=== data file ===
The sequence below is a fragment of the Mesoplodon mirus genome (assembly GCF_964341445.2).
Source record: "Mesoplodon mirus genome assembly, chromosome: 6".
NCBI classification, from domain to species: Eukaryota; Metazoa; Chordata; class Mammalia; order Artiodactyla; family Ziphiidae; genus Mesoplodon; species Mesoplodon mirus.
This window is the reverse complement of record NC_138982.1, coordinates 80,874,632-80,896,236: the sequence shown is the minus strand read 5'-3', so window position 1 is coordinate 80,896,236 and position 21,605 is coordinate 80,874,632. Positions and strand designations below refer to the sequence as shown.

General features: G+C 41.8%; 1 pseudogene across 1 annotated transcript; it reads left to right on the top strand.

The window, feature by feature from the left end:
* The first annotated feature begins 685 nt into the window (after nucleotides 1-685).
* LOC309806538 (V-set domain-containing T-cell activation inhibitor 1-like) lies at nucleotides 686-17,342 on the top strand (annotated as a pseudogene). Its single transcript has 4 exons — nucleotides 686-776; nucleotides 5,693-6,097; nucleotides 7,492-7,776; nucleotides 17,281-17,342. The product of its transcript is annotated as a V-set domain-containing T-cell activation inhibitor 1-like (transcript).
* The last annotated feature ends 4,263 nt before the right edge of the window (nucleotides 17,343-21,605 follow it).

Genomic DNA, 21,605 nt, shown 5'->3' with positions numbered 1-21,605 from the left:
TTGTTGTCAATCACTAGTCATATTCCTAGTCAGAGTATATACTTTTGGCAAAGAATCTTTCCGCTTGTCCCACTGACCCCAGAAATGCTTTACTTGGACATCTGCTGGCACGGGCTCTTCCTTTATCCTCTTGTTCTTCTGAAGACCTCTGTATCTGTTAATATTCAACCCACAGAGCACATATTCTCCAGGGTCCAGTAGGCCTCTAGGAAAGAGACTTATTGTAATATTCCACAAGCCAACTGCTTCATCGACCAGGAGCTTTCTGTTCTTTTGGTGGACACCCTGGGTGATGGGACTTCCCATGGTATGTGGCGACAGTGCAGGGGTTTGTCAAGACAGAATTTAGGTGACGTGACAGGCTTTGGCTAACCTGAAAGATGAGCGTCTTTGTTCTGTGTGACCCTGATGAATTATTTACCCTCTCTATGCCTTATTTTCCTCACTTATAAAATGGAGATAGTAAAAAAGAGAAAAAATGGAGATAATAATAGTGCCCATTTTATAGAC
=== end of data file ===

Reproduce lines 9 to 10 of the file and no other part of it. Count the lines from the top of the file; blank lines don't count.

* The last annotated feature ends 4,263 nt before the right edge of the window (nucleotides 17,343-21,605 follow it).

Genomic DNA, 21,605 nt, shown 5'->3' with positions numbered 1-21,605 from the left: